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However, while server shipments showed signs of stabilising, there are no signs of the dramatic growth that marked the late 1990s as the worldwide economy continues to limp along, said market research firm Dataquest.
The acquisition of Compaq Computer allowed HP to vault into the lead for worldwide server shipments. The combined company shipped 1.39 million servers in 2002, 30% of the worldwide market. Dell's 851,227 shipments represented 18.5% of the market.
Dell posted the largest year-on-year increase, with shipments growing 19.3% from 2001. The combined HP/Compaq actually lost ground as combined shipments slipped 4.6%.
IBM's servers lost a little ground in 2002 as shipments dropped 1.3% to 657,895 units. Sun Microsystems' shipments increased 6.7% to 277,300 units.
One of the strongest performing segments was the white-box server category which accounted for 29% of all servers shipped in 2002, second only to HP.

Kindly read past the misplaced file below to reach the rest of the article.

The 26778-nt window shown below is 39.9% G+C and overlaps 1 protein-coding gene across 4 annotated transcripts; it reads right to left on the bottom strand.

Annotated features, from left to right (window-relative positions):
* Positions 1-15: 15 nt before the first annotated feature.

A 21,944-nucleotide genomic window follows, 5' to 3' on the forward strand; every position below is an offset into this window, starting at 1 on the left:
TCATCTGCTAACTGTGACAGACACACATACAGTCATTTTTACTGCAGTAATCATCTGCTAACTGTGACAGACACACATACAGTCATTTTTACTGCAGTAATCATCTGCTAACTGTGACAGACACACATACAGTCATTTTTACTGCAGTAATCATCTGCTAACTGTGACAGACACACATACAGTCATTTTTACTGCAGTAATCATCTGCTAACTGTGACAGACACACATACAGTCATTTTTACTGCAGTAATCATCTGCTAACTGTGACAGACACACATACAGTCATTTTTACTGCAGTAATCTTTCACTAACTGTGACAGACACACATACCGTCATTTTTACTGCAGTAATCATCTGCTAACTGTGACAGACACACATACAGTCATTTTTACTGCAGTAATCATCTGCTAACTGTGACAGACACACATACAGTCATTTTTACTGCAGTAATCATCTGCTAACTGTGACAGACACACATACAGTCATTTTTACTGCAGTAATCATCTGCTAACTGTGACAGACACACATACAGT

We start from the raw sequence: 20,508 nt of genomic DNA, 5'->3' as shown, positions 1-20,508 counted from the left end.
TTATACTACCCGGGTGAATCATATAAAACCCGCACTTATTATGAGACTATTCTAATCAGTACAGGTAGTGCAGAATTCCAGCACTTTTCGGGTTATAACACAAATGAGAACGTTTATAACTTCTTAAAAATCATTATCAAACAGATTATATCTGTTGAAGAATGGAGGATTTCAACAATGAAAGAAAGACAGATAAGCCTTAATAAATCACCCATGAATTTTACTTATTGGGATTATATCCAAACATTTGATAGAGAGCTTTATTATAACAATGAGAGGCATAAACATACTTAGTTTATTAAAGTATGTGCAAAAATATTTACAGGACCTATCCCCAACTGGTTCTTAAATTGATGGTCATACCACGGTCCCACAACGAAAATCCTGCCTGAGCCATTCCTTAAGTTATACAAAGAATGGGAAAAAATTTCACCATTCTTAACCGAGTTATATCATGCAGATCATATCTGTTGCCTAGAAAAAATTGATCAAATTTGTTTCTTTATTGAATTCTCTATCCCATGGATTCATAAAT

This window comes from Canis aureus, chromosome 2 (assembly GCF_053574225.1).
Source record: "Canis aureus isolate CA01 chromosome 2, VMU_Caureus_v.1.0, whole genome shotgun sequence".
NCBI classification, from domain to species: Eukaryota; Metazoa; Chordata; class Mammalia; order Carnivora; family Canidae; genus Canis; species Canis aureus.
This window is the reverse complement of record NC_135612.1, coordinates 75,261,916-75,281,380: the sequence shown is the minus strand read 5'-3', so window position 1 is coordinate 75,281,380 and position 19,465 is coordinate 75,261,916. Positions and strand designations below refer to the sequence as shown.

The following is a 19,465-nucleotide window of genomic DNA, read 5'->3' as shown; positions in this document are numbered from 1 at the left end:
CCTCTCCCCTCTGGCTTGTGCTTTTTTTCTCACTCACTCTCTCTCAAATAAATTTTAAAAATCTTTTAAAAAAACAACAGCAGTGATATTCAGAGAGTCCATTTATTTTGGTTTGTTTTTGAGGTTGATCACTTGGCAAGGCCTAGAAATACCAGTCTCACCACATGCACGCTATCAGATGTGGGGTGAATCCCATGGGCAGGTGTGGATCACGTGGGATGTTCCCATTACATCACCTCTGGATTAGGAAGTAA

The numbers take into account servers built using processors from Intel and Risc (reduced instruction set computing) processors such as Sun's Sparc or IBM's Power4.
Risc servers generate more revenue for suppliers than Intel-based systems, but about 87% of all servers in the market today are based on Intel chips. Dataquest predicted in November that revenue from Intel servers would exceed revenue from Risc servers for the first time in 2003.
Overall server shipments to the US grew 13.8%, but revenue growth did not follow suit, Dataquest said. This means the shipment growth is taking place among less-expensive systems, and the market is still stagnant.
Europe, the Middle East and Africa saw an increase in server demand in December, but it was not enough to make up for a difficult year. Revenue is expected to decline in that region, which is also true for Latin America, the company said. Asia-Pacific shipments are growing, but the outlook for 2003 is still uncertain.